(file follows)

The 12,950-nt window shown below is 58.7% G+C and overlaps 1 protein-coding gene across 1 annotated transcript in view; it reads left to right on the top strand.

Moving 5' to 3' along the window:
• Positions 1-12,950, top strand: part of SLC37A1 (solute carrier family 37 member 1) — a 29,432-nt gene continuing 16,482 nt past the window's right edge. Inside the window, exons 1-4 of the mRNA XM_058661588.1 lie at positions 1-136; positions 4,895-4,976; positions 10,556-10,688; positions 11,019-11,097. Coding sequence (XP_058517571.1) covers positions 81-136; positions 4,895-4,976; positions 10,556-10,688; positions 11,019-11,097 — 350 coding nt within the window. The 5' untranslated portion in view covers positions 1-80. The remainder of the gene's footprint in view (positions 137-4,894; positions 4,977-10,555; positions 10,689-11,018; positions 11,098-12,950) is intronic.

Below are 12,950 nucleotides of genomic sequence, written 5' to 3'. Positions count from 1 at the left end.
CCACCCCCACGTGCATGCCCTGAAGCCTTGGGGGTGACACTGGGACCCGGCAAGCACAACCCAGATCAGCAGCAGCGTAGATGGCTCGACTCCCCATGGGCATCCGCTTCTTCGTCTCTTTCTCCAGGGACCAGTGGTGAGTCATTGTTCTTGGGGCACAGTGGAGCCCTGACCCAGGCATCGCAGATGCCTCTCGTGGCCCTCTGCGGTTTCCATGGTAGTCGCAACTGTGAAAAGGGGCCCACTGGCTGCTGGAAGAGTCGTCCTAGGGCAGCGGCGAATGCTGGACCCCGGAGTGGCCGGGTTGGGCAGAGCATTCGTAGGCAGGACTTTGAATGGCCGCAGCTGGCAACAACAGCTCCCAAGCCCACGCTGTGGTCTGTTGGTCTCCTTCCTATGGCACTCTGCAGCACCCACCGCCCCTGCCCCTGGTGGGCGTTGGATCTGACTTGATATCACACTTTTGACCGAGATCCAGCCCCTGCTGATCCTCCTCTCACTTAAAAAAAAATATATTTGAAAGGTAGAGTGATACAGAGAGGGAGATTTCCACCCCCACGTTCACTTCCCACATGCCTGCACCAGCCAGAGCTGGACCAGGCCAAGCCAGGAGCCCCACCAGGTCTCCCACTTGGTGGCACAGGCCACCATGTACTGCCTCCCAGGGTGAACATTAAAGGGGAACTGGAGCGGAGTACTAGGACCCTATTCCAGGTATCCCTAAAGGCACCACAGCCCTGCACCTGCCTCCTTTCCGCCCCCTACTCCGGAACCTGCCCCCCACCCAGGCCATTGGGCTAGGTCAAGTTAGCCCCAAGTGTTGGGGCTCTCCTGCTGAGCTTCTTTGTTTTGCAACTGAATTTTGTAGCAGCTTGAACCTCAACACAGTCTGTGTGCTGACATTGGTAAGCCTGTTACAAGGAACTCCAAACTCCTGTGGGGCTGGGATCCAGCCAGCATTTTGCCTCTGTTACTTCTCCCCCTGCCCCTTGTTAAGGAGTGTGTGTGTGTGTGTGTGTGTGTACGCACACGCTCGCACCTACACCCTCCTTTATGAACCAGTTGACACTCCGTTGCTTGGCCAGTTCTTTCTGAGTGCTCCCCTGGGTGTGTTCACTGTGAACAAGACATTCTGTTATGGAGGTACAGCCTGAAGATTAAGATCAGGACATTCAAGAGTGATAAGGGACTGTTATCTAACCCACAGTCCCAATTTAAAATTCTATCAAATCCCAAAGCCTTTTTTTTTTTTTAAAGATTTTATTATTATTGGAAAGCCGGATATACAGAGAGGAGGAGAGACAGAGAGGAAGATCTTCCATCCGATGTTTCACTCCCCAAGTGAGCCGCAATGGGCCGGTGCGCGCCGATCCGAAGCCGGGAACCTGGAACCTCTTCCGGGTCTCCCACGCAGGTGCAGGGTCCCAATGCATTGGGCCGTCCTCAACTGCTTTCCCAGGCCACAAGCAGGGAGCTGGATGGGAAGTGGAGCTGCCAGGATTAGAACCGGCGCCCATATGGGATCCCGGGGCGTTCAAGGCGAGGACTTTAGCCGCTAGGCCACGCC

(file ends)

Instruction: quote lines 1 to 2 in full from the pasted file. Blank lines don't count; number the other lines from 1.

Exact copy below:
The 12,950-nt window shown below is 58.7% G+C and overlaps 1 protein-coding gene across 1 annotated transcript in view; it reads left to right on the top strand.

Moving 5' to 3' along the window: